Third Dose of COVID-19 Vaccine Significantly Increases Immune Responses in Most Patients With Multiple Myeloma
A subset of blood cancer patients still remained vulnerable, needing fourth dose or antibody treatments
Most immunocompromised people with a blood cancer called multiple myeloma benefited from a third dose of COVID-19 vaccines, a promising sign after it was shown that two doses tended to not be sufficient for them. However, some people with multiple myeloma still remained vulnerable and may need a fourth dose or antibody treatments as restrictions lift and new variants emerge, according to a fast-tracked study in Cancer Cell.
“This study is the first to comprehensively capture the immune effect of the third dose of the COVID-19 vaccine in patients with plasma cell disorders and blood cancers like multiple myeloma,” said one of the study’s lead authors, Samir Parekh, MD, Director of Translational Research in Multiple Myeloma at The Tisch Cancer Institute at Mount Sinai and Professor of Medicine (Hematology and Medical Oncology), and Oncological Sciences, at the Icahn School of Medicine at Mount Sinai. “It provides guidance to myeloma patients, who are at risk for severe infection because they may be immunocompromised due to the disease itself and the cancer treatment.”
Mount Sinai’s previous research had shown that breakthrough infections occurred in multiple myeloma patients due to poor or no response to the normal regimen of COVID-19 vaccines, the majority of which were the two-dose mRNA vaccines. These vulnerable patients’ lack of complete protection led to antibody testing and a third vaccine in hopes that this would increase the immune response. This study was important in understanding whether vulnerable patients were adequately protected by the third dose or needed to continue to follow strict social distancing and masking or seek additional vaccines or treatments when available.
In this latest study, blood samples were collected from 476 patients with plasma cell disorders over a period of 15 months and were compared to samples collected from healthy, vaccinated health care workers. The findings showed that the third dose significantly increased the level of antibodies in patients with and without prior COVID-19 infection but levels of COVID-19-fighting antibodies in multiple myeloma patients remained below those observed in healthy people.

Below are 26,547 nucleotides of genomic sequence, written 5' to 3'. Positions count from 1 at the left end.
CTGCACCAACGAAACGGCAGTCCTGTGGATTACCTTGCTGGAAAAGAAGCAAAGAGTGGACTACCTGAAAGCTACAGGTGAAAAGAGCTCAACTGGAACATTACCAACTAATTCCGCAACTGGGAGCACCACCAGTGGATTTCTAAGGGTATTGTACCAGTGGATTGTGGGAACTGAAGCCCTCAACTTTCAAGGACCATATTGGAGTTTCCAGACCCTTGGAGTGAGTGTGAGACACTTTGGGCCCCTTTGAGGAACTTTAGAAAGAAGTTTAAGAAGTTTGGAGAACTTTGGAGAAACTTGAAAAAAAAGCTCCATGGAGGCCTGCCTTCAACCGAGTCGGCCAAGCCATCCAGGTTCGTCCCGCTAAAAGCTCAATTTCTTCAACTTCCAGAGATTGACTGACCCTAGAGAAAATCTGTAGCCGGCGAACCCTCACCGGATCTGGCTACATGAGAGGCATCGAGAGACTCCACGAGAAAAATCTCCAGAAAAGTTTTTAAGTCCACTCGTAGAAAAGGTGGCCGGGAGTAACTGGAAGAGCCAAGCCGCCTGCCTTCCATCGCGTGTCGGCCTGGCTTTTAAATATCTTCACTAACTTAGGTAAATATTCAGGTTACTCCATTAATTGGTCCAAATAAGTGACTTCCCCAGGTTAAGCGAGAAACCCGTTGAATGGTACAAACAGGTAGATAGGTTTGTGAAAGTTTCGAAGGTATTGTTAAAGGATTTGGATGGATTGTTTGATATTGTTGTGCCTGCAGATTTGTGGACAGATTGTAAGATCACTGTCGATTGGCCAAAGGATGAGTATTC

Just more than a quarter of the multiple myeloma patients had no detectable antibodies after the standard two doses of the vaccine, but in these patients, 88 percent developed antibodies after a third dose. The third dose also resulted in a significant increase of other immune cells such as T cells and B cells, which also help neutralize COVID-19.
After the third dose, neutralization of the wild-type virus increased in multiple myeloma patients in patients who had minimal or no response to the standard two doses. However, neutralizing titers against the Omicron variant was still lower in myeloma patients as compared to healthy controls. Therefore, a subset of patients may still remain vulnerable to SARS-CoV-2 infection.
“Our findings underscore the need for continued monitoring of immune responses and further research around measures such as additional vaccine doses or passive immunization for individual multiple myeloma patients who may remain vulnerable after third-dose vaccination, especially as COVID-19 restrictions are being lifted worldwide and new waves of viral variants are emerging,” said the study’s other lead author, Viviana A. Simon, MD, PhD, Professor of Microbiology, Infectious Diseases, and Pathology, Molecular and Cell Based Medicine at the Icahn School of Medicine at Mount Sinai.
About the Mount Sinai Health System
The Mount Sinai Health System is New York City's largest academic medical system, encompassing eight hospitals, a leading medical school, and a vast network of ambulatory practices throughout the greater New York region. Mount Sinai advances medicine and health through unrivaled education and translational research and discovery to deliver care that is the safest, highest-quality, most accessible and equitable, and the best value of any health system in the nation. The Health System includes approximately 7,300 primary and specialty care physicians; 13 joint-venture ambulatory surgery centers; more than 415 ambulatory practices throughout the five boroughs of New York City, Westchester, Long Island, and Florida; and more than 30 affiliated community health centers. The Mount Sinai Hospital is ranked on U.S. News & World Report's "Honor Roll" of the top 20 U.S. hospitals and is top in the nation by specialty: No. 1 in Geriatrics and top 20 in Cardiology/Heart Surgery, Diabetes/Endocrinology, Gastroenterology/GI Surgery, Neurology/Neurosurgery, Orthopedics, Pulmonology/Lung Surgery, Rehabilitation, and Urology. New York Eye and Ear Infirmary of Mount Sinai is ranked No. 12 in Ophthalmology. Mount Sinai Kravis Children's Hospital is ranked in U.S. News & World Report’s “Best Children’s Hospitals” among the country’s best in four out of 10 pediatric specialties. The Icahn School of Medicine is one of three medical schools that have earned distinction by multiple indicators: ranked in the top 20 by U.S. News & World Report's "Best Medical Schools," aligned with a U.S. News & World Report "Honor Roll" Hospital, and No. 14 in the nation for National Institutes of Health funding. Newsweek’s “The World’s Best Smart Hospitals” ranks The Mount Sinai Hospital as No. 1 in New York and in the top five globally, and Mount Sinai Morningside in the top 20 globally.